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Cloud Security Lessons From the eBay Breach

eBay Logo
eBay Logo

If you use eBay in any capacity, you may recently have received an email asking you to change your password. The online seller is just the latest example of a popular website hacked for its valuable customer data. In eBay’s case, it was for username and password information. Coming on the heels of the publicity surrounding the heartbleed virus, many are not surprised to hear another big-name website experiencing such an incident.

Target, Living Social, Dropbox and Apple are other popular sites reporting security breaches in recently. These sites are targets of cybercriminals because of the large amount of private data they hold. These sites are a virtual treasure trove for the hackers that can gain access. As the use of public cloud applications increases, we can expect to see these types of aggressive cyber-attacks to continue.

Security breaches are especially disconcerting to businesses already utilizing these sites or other popular cloud applications. Business leaders and IT departments may ask – if these leading websites/providers can’t protect their private data, what are the options? For those wanting to confidently capitalize on the cloud without sacrificing data privacy, there are options that allow organizations to maintain control, while securing data at the same time.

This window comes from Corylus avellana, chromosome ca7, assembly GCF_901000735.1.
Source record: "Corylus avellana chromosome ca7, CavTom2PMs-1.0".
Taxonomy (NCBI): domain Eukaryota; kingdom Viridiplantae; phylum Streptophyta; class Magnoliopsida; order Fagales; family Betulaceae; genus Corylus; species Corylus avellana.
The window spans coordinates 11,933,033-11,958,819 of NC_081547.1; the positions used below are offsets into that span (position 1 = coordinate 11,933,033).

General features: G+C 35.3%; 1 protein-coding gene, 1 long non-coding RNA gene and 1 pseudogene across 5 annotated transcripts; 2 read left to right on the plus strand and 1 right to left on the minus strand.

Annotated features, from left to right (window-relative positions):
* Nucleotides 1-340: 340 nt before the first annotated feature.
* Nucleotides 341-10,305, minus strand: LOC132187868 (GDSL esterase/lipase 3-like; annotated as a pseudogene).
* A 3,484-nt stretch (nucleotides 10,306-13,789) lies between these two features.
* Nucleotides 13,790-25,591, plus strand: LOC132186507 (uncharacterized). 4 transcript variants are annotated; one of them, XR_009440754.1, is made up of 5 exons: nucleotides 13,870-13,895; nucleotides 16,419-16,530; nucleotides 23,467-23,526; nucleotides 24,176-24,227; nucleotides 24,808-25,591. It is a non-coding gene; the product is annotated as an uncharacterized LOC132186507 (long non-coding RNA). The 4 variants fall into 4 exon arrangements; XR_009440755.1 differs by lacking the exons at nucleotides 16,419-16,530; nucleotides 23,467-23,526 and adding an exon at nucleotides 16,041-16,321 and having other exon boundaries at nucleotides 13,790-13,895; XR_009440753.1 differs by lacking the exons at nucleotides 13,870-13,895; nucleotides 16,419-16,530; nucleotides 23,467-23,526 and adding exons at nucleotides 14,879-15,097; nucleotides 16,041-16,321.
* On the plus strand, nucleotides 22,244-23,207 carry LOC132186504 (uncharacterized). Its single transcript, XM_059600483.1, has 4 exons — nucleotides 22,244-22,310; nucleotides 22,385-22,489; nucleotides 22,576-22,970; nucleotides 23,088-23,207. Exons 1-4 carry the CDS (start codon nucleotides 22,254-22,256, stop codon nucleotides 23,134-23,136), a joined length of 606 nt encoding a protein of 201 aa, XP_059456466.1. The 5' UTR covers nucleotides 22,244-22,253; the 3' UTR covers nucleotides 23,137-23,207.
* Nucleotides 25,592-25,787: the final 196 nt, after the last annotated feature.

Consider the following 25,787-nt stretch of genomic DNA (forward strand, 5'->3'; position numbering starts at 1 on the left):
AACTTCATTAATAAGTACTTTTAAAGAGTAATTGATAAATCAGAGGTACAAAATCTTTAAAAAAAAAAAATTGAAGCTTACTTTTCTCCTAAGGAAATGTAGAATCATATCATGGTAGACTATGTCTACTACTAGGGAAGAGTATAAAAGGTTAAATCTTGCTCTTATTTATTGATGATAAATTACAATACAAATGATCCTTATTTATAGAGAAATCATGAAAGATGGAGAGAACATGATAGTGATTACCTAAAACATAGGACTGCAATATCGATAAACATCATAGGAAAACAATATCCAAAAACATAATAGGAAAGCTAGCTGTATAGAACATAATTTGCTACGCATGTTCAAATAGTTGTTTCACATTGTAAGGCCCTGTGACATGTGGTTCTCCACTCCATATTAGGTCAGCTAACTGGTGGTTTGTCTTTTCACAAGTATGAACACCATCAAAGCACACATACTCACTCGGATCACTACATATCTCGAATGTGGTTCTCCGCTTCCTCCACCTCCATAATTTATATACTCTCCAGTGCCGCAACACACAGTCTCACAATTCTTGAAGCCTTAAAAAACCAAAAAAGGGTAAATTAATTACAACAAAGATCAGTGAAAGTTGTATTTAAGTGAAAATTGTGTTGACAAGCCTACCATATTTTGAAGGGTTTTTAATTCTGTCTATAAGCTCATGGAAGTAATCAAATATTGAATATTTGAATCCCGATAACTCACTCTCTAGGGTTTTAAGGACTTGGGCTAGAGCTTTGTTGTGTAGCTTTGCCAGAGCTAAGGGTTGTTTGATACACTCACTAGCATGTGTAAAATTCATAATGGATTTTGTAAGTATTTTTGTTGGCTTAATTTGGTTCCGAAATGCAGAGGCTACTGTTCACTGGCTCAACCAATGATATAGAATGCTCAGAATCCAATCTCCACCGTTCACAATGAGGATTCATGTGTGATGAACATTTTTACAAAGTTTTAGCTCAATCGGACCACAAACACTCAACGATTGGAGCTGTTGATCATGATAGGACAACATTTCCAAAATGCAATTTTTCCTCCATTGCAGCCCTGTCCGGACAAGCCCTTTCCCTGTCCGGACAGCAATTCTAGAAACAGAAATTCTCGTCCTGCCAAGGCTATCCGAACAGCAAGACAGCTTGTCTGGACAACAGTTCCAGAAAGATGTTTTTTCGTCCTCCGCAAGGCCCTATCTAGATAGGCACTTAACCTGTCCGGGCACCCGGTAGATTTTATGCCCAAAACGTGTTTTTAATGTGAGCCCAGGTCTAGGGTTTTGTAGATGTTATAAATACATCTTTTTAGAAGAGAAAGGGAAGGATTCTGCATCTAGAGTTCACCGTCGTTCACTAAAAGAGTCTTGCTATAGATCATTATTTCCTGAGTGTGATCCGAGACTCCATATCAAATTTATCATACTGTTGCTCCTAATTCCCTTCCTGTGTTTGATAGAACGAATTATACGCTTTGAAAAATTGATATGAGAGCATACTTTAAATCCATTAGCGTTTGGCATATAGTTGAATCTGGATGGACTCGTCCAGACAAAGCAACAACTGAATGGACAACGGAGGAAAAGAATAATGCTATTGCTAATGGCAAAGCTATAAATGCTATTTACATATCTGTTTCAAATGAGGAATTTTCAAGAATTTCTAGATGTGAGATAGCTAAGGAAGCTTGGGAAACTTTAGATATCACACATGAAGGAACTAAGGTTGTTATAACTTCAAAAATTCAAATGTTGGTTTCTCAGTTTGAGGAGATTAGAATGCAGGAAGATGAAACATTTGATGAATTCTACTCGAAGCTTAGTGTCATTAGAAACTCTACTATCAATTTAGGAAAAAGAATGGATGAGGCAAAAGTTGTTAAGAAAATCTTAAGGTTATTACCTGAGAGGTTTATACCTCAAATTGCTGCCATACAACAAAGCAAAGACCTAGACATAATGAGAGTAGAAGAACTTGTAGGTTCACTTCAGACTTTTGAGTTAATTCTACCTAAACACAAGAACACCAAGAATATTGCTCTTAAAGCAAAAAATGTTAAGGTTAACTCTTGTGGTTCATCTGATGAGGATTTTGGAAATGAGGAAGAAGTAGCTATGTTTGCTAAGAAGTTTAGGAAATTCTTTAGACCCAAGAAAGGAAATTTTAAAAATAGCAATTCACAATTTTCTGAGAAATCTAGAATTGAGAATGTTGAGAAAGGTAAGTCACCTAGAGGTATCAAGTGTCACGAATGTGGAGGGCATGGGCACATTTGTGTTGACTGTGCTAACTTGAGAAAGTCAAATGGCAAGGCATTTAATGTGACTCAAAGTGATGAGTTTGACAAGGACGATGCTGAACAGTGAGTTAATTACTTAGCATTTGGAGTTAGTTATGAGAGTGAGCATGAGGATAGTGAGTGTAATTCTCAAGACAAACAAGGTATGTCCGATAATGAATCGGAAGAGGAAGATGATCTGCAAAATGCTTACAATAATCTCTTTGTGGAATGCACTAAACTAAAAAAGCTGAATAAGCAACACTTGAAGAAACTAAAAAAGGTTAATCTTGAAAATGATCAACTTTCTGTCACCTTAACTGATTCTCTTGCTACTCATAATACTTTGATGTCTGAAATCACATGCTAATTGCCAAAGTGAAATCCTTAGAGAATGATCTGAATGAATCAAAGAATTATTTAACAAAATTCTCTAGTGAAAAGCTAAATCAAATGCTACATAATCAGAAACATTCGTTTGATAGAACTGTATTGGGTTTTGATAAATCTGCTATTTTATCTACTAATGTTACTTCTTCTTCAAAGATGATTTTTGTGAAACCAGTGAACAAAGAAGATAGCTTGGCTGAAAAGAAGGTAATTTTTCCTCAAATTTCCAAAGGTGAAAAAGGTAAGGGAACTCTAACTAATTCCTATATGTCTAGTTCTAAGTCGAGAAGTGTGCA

One option is to use a type of cloud security software called Cloud Data Control Gateway (CDCG). A Cloud Data Control Gateway secures sensitive data while it is still onsite, behind an organization’s firewall and then sends it to the cloud. Two methods that the gateway uses to secure data are tokenization and encryption. With encryption, the enterprise owns the keys; with tokenization they own the token vault. Both of these methods make data stored and processed in the cloud useless to hackers of the website or cloud application.

In eBay’s case –their financial data was not affected because it was encrypted, good news, but if all data fields were encrypted the hackers would have accessed completely meaningless data instead of private customer information. This is the key lesson for organizations sending data to the cloud. Now is the time to take the opportunity to learn how cloud security software protects all data before it goes online.